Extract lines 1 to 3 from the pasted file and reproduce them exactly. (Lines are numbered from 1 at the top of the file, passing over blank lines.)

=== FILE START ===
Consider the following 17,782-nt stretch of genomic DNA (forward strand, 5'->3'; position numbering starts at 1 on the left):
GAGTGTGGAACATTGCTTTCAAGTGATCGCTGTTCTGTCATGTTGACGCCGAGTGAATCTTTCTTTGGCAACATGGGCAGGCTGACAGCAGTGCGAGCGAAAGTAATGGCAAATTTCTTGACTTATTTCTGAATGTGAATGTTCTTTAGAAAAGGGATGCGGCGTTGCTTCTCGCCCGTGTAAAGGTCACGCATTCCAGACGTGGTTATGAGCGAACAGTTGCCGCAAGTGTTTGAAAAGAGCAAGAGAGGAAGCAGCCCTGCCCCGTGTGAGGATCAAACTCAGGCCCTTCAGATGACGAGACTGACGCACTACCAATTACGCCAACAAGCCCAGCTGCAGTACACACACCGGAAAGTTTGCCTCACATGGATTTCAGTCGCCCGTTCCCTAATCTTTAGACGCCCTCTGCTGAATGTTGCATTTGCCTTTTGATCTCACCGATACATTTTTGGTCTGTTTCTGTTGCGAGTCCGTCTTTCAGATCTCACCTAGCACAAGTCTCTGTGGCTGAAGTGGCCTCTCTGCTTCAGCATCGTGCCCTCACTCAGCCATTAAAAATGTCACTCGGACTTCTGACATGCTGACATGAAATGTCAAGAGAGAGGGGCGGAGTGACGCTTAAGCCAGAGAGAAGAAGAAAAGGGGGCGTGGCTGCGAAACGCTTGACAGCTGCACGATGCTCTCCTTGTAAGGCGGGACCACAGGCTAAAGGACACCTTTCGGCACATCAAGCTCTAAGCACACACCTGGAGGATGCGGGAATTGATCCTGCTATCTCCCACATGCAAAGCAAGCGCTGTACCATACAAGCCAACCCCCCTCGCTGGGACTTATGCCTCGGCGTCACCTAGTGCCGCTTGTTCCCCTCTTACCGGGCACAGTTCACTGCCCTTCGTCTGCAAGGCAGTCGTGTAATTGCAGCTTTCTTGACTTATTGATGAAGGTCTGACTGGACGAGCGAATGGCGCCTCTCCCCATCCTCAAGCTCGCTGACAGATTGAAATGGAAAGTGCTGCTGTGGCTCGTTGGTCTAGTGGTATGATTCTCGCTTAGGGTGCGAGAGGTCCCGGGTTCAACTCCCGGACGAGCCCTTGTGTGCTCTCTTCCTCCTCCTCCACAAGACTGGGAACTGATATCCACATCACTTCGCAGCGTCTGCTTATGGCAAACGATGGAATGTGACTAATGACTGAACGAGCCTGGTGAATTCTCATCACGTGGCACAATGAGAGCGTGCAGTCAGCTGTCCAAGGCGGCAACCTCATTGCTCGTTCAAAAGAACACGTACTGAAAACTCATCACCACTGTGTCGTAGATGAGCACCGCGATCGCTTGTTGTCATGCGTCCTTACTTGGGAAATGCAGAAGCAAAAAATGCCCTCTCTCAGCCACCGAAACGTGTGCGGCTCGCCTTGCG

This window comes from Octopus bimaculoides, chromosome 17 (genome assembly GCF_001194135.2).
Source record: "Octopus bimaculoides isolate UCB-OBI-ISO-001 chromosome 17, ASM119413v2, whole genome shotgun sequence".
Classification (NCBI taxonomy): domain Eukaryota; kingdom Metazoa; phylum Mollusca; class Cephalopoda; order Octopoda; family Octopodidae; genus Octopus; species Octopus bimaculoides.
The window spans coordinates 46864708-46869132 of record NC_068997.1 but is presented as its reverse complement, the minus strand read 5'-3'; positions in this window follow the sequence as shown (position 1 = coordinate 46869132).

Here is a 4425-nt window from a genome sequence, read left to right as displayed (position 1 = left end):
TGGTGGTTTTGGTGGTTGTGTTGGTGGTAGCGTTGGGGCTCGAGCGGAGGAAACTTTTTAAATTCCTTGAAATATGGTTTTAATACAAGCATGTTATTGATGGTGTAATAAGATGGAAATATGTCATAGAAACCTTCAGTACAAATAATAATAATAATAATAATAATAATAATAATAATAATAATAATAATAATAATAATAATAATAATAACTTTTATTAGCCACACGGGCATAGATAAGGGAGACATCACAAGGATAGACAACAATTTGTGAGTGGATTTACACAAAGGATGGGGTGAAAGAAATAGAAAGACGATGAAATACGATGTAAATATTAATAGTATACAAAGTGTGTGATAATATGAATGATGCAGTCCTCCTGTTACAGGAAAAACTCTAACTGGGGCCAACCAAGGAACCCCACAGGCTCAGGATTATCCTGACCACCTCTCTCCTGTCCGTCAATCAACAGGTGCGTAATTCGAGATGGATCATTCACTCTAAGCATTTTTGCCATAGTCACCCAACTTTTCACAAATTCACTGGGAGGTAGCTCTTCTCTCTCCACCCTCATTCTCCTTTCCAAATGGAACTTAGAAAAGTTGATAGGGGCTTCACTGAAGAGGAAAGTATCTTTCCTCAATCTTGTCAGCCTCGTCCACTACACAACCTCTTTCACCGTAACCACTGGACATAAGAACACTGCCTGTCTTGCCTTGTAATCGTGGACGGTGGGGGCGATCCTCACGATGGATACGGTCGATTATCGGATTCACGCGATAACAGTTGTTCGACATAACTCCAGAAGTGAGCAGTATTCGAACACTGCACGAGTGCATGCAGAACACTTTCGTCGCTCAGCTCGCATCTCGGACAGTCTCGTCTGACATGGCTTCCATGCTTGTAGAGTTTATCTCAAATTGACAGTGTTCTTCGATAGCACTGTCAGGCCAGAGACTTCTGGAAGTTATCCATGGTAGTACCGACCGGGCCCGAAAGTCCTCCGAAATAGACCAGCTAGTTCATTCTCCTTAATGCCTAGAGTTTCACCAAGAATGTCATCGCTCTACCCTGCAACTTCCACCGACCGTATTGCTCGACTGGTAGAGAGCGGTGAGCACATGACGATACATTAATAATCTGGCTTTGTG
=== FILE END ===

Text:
Consider the following 17,782-nt stretch of genomic DNA (forward strand, 5'->3'; position numbering starts at 1 on the left):
GAGTGTGGAACATTGCTTTCAAGTGATCGCTGTTCTGTCATGTTGACGCCGAGTGAATCTTTCTTTGGCAACATGGGCAGGCTGACAGCAGTGCGAGCGAAAGTAATGGCAAATTTCTTGACTTATTTCTGAATGTGAATGTTCTTTAGAAAAGGGATGCGGCGTTGCTTCTCGCCCGTGTAAAGGTCACGCATTCCAGACGTGGTTATGAGCGAACAGTTGCCGCAAGTGTTTGAAAAGAGCAAGAGAGGAAGCAGCCCTGCCCCGTGTGAGGATCAAACTCAGGCCCTTCAGATGACGAGACTGACGCACTACCAATTACGCCAACAAGCCCAGCTGCAGTACACACACCGGAAAGTTTGCCTCACATGGATTTCAGTCGCCCGTTCCCTAATCTTTAGACGCCCTCTGCTGAATGTTGCATTTGCCTTTTGATCTCACCGATACATTTTTGGTCTGTTTCTGTTGCGAGTCCGTCTTTCAGATCTCACCTAGCACAAGTCTCTGTGGCTGAAGTGGCCTCTCTGCTTCAGCATCGTGCCCTCACTCAGCCATTAAAAATGTCACTCGGACTTCTGACATGCTGACATGAAATGTCAAGAGAGAGGGGCGGAGTGACGCTTAAGCCAGAGAGAAGAAGAAAAGGGGGCGTGGCTGCGAAACGCTTGACAGCTGCACGATGCTCTCCTTGTAAGGCGGGACCACAGGCTAAAGGACACCTTTCGGCACATCAAGCTCTAAGCACACACCTGGAGGATGCGGGAATTGATCCTGCTATCTCCCACATGCAAAGCAAGCGCTGTACCATACAAGCCAACCCCCCTCGCTGGGACTTATGCCTCGGCGTCACCTAGTGCCGCTTGTTCCCCTCTTACCGGGCACAGTTCACTGCCCTTCGTCTGCAAGGCAGTCGTGTAATTGCAGCTTTCTTGACTTATTGATGAAGGTCTGACTGGACGAGCGAATGGCGCCTCTCCCCATCCTCAAGCTCGCTGACAGATTGAAATGGAAAGTGCTGCTGTGGCTCGTTGGTCTAGTGGTATGATTCTCGCTTAGGGTGCGAGAGGTCCCGGGTTCAACTCCCGGACGAGCCCTTGTGTGCTCTCTTCCTCCTCCTCCACAAGACTGGGAACTGATATCCACATCACTTCGCAGCGTCTGCTTATGGCAAACGATGGAATGTGACTAATGACTGAACGAGCCTGGTGAATTCTCATCACGTGGCACAATGAGAGCGTGCAGTCAGCTGTCCAAGGCGGCAACCTCATTGCTCGTTCAAAAGAACACGTACTGAAAACTCATCACCACTGTGTCGTAGATGAGCACCGCGATCGCTTGTTGTCATGCGTCCTTACTTGGGAAATGCAGAAGCAAAAAATGCCCTCTCTCAGCCACCGAAACGTGTGCGGCTCGCCTTGCG

This window comes from Octopus bimaculoides, chromosome 17 (genome assembly GCF_001194135.2).